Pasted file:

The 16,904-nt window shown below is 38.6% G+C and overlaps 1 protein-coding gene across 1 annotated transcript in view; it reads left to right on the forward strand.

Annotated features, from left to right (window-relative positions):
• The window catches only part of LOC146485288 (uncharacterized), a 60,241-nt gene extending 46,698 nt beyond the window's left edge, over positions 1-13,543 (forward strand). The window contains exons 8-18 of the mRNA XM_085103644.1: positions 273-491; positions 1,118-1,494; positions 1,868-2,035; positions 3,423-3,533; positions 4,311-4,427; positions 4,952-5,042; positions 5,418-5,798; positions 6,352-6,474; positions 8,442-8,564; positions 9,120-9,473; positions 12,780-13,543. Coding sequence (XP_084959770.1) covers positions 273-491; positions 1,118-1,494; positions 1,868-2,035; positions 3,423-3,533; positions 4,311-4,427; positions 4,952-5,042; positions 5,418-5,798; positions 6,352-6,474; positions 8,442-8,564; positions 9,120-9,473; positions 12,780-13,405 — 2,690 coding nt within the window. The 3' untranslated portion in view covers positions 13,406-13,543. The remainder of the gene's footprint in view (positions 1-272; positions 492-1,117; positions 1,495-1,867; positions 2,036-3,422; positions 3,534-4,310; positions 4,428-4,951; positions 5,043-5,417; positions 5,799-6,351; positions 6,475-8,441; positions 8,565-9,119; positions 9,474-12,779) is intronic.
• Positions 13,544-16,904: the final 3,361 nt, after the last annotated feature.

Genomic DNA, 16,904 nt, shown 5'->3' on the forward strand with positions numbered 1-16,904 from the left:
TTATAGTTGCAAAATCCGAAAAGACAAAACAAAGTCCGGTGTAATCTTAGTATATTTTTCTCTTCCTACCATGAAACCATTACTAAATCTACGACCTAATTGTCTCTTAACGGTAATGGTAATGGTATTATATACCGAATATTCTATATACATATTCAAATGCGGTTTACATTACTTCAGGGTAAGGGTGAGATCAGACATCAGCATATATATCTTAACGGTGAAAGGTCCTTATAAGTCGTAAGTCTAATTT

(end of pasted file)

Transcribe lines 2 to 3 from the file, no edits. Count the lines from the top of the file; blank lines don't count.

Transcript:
Annotated features, from left to right (window-relative positions):
• The window catches only part of LOC146485288 (uncharacterized), a 60,241-nt gene extending 46,698 nt beyond the window's left edge, over positions 1-13,543 (forward strand). The window contains exons 8-18 of the mRNA XM_085103644.1: positions 273-491; positions 1,118-1,494; positions 1,868-2,035; positions 3,423-3,533; positions 4,311-4,427; positions 4,952-5,042; positions 5,418-5,798; positions 6,352-6,474; positions 8,442-8,564; positions 9,120-9,473; positions 12,780-13,543. Coding sequence (XP_084959770.1) covers positions 273-491; positions 1,118-1,494; positions 1,868-2,035; positions 3,423-3,533; positions 4,311-4,427; positions 4,952-5,042; positions 5,418-5,798; positions 6,352-6,474; positions 8,442-8,564; positions 9,120-9,473; positions 12,780-13,405 — 2,690 coding nt within the window. The 3' untranslated portion in view covers positions 13,406-13,543. The remainder of the gene's footprint in view (positions 1-272; positions 492-1,117; positions 1,495-1,867; positions 2,036-3,422; positions 3,534-4,310; positions 4,428-4,951; positions 5,043-5,417; positions 5,799-6,351; positions 6,475-8,441; positions 8,565-9,119; positions 9,474-12,779) is intronic.